Ms. Cats-Baril presented the final lecture on the role of constitutions in conflict management. She explained that constitutions formalize mechanisms to resolve conflict through peaceful means. This is true in ethnically, linguistically, religiously, and culturally-divided societies. Defining territories, providing for asymmetric decentralization, recognizing different groups, and devising innovative electoral systems are ways in which constitutions can manage conflict. Nepal was given as an example where warring groups agreed to a peace deal and to draft a new constitution that would address different demands. Some of the important learnings from Nepal’s experience are: (1) the value of inclusion; (2) the recognition that backtracking can happen; and (3) the understanding that constitution-drafting is an evolving process. Civic education is valuable in getting the people involved, starting with a good understanding of the process and its intended outcomes.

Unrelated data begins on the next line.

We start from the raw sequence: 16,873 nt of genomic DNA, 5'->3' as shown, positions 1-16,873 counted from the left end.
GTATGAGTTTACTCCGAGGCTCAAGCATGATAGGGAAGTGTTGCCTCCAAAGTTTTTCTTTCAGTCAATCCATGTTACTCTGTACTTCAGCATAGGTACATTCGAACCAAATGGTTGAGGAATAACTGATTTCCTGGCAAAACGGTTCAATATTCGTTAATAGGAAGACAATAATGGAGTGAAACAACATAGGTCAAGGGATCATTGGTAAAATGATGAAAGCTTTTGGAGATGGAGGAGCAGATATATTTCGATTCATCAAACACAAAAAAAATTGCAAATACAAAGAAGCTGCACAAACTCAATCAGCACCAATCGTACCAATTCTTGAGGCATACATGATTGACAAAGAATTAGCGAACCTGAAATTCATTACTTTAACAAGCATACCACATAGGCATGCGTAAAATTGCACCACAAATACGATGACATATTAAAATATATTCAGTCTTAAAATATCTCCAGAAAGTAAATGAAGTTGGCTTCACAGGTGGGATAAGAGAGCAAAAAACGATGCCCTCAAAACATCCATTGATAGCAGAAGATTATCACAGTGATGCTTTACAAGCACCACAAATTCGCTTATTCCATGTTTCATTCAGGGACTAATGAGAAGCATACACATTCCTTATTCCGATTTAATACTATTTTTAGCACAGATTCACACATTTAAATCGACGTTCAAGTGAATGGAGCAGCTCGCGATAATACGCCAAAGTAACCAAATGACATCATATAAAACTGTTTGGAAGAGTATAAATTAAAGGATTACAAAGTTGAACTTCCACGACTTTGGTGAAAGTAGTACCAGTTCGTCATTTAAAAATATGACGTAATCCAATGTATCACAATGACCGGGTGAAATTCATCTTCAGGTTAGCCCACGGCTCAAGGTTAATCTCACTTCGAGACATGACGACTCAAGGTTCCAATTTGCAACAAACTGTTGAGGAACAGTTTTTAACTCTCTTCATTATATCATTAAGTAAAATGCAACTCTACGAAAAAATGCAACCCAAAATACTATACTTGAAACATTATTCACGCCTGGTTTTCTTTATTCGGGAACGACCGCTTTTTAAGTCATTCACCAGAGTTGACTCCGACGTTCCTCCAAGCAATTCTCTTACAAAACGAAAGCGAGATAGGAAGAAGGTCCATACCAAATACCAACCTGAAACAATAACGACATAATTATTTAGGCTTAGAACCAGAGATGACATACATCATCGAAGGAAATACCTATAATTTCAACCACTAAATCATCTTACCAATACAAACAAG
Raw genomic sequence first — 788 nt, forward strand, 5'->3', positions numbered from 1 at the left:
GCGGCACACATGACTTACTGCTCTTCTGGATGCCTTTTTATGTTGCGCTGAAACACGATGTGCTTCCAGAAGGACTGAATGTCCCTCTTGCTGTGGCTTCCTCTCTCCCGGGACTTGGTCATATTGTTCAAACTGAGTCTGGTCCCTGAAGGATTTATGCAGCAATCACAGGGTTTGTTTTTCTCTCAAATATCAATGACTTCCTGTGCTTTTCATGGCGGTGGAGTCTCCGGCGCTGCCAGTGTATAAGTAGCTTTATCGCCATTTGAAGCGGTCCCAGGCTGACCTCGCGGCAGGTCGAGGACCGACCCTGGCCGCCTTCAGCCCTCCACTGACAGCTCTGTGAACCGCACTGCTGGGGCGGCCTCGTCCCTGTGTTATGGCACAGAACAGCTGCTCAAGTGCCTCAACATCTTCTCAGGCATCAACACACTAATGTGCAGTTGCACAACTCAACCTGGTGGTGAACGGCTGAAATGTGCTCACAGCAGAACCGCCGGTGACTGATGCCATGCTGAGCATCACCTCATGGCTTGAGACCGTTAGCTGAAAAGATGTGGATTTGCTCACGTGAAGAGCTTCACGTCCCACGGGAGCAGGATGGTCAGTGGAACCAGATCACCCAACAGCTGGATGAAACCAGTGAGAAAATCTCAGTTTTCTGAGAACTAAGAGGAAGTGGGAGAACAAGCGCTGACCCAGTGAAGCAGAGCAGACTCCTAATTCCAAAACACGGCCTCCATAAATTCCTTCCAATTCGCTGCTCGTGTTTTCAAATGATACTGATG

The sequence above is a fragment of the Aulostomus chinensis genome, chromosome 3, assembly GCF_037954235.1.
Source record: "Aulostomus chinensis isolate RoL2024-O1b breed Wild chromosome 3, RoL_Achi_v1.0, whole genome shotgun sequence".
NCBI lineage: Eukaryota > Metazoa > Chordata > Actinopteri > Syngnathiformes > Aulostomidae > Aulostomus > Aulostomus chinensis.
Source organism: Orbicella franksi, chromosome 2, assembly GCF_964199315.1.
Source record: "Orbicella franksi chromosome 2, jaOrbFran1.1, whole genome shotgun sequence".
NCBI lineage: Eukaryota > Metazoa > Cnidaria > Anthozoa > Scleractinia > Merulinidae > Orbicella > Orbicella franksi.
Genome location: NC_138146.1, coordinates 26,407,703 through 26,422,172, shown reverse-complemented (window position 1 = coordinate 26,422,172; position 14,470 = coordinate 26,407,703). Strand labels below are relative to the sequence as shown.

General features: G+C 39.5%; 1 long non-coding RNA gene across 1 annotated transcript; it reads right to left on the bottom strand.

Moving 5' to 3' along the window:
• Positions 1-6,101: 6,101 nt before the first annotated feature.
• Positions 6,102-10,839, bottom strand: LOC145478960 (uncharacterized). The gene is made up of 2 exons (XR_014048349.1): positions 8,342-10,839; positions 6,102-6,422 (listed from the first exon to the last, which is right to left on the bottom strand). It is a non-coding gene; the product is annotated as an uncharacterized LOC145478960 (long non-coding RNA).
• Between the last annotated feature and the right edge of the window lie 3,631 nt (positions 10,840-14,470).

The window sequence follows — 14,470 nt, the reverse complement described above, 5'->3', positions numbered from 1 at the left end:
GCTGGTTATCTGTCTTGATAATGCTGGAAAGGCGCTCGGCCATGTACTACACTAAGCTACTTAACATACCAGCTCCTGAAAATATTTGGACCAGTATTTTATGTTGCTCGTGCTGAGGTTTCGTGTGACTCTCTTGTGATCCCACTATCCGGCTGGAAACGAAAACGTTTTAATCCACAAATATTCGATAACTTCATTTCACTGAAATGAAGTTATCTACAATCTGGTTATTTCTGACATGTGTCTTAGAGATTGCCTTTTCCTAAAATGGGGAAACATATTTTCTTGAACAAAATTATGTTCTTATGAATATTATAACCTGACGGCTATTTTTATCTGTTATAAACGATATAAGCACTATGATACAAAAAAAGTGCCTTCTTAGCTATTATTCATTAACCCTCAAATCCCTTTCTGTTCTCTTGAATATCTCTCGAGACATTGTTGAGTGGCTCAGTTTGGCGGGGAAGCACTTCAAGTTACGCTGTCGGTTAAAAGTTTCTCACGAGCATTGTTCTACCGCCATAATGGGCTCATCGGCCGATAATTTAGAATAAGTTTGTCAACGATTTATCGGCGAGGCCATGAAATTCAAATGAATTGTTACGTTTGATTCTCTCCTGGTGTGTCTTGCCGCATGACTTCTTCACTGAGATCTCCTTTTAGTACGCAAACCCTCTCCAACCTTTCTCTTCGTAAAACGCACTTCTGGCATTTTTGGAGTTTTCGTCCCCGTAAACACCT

Key ideas raised throughout the forum include delineating roles between national and subnational governments, a commitment to shared and self-rule, and the necessity of making the process inclusive. Future directions were also discussed, in which communication was emphasized as an important tool in getting people on-board and ensuring a democratic process.